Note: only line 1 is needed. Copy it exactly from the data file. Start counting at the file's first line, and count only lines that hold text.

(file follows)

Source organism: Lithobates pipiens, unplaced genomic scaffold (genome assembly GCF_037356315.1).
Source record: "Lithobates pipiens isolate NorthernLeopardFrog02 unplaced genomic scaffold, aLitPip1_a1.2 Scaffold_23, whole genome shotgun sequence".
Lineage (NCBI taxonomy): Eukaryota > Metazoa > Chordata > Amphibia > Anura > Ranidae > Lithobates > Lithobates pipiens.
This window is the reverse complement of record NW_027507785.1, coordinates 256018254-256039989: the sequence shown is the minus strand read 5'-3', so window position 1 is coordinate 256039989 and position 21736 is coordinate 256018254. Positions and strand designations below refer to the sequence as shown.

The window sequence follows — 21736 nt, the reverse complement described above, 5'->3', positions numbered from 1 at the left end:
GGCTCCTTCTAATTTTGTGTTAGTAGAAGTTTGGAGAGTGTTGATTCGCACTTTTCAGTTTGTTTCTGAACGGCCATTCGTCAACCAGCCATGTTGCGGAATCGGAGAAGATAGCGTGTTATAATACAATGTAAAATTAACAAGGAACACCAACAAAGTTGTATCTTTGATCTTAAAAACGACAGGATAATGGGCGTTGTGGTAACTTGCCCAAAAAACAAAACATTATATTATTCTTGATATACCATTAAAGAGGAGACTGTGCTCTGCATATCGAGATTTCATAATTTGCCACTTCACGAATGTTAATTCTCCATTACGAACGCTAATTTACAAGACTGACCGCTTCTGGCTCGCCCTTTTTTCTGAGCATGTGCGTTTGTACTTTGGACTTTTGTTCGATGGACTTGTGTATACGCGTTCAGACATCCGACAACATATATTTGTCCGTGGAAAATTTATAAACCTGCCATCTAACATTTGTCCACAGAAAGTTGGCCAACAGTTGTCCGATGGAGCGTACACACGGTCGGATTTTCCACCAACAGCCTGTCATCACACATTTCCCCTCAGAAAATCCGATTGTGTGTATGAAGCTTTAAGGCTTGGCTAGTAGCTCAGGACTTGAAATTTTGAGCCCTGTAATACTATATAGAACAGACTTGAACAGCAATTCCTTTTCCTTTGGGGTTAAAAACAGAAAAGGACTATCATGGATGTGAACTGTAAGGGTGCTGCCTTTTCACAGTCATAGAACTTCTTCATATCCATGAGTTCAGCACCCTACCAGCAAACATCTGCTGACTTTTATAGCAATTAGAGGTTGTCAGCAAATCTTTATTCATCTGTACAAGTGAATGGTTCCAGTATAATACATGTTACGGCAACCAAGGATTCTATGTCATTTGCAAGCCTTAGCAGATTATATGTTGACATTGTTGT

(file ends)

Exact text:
Source organism: Lithobates pipiens, unplaced genomic scaffold (genome assembly GCF_037356315.1).